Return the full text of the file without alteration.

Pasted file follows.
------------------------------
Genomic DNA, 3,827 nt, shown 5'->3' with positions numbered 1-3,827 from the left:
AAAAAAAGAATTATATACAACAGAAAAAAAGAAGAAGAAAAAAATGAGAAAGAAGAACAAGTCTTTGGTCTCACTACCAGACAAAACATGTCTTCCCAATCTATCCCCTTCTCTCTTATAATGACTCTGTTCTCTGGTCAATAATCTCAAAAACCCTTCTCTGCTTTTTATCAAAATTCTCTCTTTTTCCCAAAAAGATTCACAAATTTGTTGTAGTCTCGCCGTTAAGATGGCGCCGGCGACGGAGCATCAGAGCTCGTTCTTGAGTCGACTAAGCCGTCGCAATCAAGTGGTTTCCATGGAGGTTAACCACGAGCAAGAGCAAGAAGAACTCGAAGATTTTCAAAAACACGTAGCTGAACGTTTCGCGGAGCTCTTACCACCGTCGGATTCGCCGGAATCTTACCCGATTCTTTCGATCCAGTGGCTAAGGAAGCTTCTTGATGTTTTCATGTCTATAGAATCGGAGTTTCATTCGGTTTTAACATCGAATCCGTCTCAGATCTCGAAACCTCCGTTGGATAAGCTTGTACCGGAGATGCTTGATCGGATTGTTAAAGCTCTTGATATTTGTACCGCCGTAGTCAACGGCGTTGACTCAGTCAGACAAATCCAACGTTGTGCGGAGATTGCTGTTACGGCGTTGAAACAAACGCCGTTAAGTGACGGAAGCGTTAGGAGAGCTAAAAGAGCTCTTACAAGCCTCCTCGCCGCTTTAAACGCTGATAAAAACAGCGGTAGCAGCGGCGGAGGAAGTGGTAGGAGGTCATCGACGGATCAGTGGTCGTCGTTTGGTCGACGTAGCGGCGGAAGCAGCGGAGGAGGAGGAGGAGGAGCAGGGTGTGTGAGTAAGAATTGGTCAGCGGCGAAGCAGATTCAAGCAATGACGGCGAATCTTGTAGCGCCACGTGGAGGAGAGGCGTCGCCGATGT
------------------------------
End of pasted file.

Genomic DNA, 3,827 nt, shown 5'->3' with positions numbered 1-3,827 from the left:
AAAAAAAGAATTATATACAACAGAAAAAAAGAAGAAGAAAAAAATGAGAAAGAAGAACAAGTCTTTGGTCTCACTACCAGACAAAACATGTCTTCCCAATCTATCCCCTTCTCTCTTATAATGACTCTGTTCTCTGGTCAATAATCTCAAAAACCCTTCTCTGCTTTTTATCAAAATTCTCTCTTTTTCCCAAAAAGATTCACAAATTTGTTGTAGTCTCGCCGTTAAGATGGCGCCGGCGACGGAGCATCAGAGCTCGTTCTTGAGTCGACTAAGCCGTCGCAATCAAGTGGTTTCCATGGAGGTTAACCACGAGCAAGAGCAAGAAGAACTCGAAGATTTTCAAAAACACGTAGCTGAACGTTTCGCGGAGCTCTTACCACCGTCGGATTCGCCGGAATCTTACCCGATTCTTTCGATCCAGTGGCTAAGGAAGCTTCTTGATGTTTTCATGTCTATAGAATCGGAGTTTCATTCGGTTTTAACATCGAATCCGTCTCAGATCTCGAAACCTCCGTTGGATAAGCTTGTACCGGAGATGCTTGATCGGATTGTTAAAGCTCTTGATATTTGTACCGCCGTAGTCAACGGCGTTGACTCAGTCAGACAAATCCAACGTTGTGCGGAGATTGCTGTTACGGCGTTGAAACAAACGCCGTTAAGTGACGGAAGCGTTAGGAGAGCTAAAAGAGCTCTTACAAGCCTCCTCGCCGCTTTAAACGCTGATAAAAACAGCGGTAGCAGCGGCGGAGGAAGTGGTAGGAGGTCATCGACGGATCAGTGGTCGTCGTTTGGTCGACGTAGCGGCGGAAGCAGCGGAGGAGGAGGAGGAGGAGCAGGGTGTGTGAGTAAGAATTGGTCAGCGGCGAAGCAGATTCAAGCAATGACGGCGAATCTTGTAGCGCCACGTGGAGGAGAGGCGTCGCCGATGT